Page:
Unlike the TAR tools listed above, predictive coding technology relies on humans to review a small fraction of the overall document population, which ultimately results in a fraction of the review costs. The process entails feeding decisions about how to classify a small number of case documents called a training set into a computer system. The computer then relies on the human training decisions to generate a model that is used to predict how the remaining documents should be classified. The information generated by the model can be used to rank, analyze, and review the documents quickly and efficiently. Although documents can be coded with multiple designations that relate to various issues in the case during eDiscovery, many times predictive coding technology is simply used to segregate responsive and privileged documents from nonresponsive documents in order to expedite and simplify the document review process.
Training the predictive coding system is an iterative process that requires attorneys and their legal teams to evaluate the accuracy of the computer’s document prediction scores at each stage. A prediction score is simply a percentage value assigned to each document that is used to rank all the documents by degree of responsiveness. If the accuracy of the computer-generated predictions is insufficient, additional training documents can be selected and reviewed to help improve the system’s performance. Multiple training sets are commonly reviewed and coded until the desired performance levels are achieved. Once the desired performance levels are achieved, informed decisions can be made about which documents to produce.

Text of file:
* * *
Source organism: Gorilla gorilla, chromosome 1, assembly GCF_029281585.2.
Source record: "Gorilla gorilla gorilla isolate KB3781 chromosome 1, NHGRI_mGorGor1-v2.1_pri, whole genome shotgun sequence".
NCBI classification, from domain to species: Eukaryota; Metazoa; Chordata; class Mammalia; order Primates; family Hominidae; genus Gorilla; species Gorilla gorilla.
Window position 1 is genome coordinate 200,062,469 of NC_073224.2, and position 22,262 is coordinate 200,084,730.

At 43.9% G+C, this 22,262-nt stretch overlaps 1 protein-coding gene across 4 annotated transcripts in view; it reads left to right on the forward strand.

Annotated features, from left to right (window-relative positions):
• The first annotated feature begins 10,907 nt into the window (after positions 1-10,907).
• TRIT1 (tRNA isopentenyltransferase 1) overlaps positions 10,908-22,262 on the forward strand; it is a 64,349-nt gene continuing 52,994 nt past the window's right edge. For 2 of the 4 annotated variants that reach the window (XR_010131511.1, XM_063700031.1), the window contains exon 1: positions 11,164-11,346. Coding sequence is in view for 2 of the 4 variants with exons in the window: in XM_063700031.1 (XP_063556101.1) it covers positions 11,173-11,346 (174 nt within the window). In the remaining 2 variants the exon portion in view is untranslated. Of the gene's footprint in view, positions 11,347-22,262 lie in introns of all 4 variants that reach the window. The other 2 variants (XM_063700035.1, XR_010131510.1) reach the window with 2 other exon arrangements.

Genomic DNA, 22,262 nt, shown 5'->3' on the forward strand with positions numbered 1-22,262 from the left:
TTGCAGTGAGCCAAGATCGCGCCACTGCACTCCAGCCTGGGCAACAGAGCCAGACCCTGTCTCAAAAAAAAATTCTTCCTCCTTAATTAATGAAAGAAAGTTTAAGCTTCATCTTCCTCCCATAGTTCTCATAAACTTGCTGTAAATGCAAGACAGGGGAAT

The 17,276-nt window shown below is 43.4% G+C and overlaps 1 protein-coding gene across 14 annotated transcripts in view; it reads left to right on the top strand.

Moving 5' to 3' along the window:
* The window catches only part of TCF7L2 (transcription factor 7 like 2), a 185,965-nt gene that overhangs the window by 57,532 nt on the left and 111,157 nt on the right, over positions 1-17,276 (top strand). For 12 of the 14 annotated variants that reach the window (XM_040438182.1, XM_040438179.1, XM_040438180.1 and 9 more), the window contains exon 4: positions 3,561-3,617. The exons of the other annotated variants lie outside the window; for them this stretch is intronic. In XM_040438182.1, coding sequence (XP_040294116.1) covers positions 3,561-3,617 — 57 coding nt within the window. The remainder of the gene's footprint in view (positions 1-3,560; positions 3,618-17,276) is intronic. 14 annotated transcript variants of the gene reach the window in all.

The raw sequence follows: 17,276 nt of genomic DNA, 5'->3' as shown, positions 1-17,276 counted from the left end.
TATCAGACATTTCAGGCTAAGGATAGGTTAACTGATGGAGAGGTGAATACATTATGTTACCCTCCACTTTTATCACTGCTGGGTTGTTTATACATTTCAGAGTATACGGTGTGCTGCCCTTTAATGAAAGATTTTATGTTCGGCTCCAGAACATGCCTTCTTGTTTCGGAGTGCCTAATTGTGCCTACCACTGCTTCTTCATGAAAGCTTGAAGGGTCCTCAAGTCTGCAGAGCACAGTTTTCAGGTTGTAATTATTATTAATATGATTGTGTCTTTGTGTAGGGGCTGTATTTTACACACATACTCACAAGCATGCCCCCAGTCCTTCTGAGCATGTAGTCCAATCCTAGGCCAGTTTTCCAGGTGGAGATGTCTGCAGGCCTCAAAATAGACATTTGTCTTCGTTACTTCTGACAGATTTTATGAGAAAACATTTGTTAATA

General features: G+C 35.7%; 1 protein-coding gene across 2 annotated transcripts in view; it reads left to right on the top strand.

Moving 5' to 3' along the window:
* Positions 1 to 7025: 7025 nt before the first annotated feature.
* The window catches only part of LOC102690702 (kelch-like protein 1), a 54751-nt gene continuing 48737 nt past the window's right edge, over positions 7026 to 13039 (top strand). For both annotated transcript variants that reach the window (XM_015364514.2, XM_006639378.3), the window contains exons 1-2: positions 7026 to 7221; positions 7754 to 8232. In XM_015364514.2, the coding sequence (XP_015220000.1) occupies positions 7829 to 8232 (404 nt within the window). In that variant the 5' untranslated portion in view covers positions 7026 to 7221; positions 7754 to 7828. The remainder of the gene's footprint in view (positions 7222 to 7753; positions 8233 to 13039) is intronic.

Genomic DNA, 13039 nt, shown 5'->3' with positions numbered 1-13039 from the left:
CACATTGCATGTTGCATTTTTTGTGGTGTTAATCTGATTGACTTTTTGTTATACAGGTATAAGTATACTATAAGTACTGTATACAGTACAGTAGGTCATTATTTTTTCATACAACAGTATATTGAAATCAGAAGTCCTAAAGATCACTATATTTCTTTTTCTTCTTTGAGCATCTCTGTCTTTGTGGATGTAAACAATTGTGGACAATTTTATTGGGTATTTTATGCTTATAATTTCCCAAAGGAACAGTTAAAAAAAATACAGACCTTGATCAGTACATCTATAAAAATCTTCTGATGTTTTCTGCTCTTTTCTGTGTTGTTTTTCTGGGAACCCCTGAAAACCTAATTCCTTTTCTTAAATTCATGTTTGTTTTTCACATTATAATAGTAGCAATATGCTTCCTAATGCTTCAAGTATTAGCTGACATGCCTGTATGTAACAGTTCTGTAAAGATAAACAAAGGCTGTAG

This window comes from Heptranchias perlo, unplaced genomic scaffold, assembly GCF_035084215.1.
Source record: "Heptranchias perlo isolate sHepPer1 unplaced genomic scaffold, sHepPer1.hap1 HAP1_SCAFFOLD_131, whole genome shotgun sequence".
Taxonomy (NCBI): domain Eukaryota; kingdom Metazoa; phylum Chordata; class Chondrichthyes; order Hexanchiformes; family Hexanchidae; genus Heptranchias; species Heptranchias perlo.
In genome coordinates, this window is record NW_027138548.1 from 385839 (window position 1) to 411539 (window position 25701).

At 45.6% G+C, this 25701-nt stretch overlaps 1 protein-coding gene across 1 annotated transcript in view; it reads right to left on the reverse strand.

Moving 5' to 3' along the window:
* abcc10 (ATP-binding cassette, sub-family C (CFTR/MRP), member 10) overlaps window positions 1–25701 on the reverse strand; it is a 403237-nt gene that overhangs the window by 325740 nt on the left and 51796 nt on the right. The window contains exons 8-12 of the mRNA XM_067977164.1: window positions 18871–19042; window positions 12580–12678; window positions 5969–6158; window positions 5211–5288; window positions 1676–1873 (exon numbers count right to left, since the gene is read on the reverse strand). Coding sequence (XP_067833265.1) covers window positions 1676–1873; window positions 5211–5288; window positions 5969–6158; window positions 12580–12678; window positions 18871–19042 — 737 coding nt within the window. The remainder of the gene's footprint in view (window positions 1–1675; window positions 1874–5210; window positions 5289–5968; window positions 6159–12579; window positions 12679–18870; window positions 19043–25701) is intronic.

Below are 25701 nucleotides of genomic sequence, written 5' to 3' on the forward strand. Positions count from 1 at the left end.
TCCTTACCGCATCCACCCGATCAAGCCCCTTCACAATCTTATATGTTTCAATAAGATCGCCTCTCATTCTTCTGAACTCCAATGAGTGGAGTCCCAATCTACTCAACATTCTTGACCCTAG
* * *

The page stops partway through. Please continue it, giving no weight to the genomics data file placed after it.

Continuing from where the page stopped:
For example, if the legal team’s analysis of the computer’s predictions reveals that within a population of 1 million documents only those with prediction scores in the 70 percent range and higher appear to be responsive, the team may elect to produce only those 300,000 documents to the requesting party. The financial consequences of this approach are significant because a majority of the documents can be excluded from expensive manual review by humans. The simple rule of thumb in eDiscovery is that the fewer documents requiring human review the more money saved since document review is typically the most expensive facet of eDiscovery.
Hype and confusion surrounding the promise of predictive coding technology has led some to believe that the technology renders other TAR tools obsolete. To the contrary, predictive coding technology should be viewed as one of many different types of tools in the litigator’s technology toolbelt™ that often can and should be used together. Choosing which of these tools to use and how to use them depends on the case and requires balancing factors such as discovery deadlines, cost, and complexity. Many believe the choice about which tools should be used for a particular matter, however, should be left to the producing party as long as the tools are used properly and in a manner that is “just” for both parties as mandated by Rule 1 of the Federal Rules of Civil Procedure.
The notion that parties should be able to choose which tools they use during discovery recently garnered support in the 7th Federal Circuit. In Kleen Products, LLC, et. al., v. Packaging Corporation of America, et. al., Judge Nolan was faced with exploring plaintiffs’ claim that the defendants should be required to supplement their use of keyword searching tools with more advanced tools in order to better comply with their duty to produce documents. Plaintiffs’ argument hinged largely on the assumption that using more advanced tools would result in a more thorough document production. In response to this argument, Judge Nolan referenced Sedona Best Practices Recommendations & Principles for Addressing Electronic Document Production during a hearing between the parties to suggest that carpenter (end user) is best equipped to select the appropriate tool during discovery. Sedona Principle 6 states that: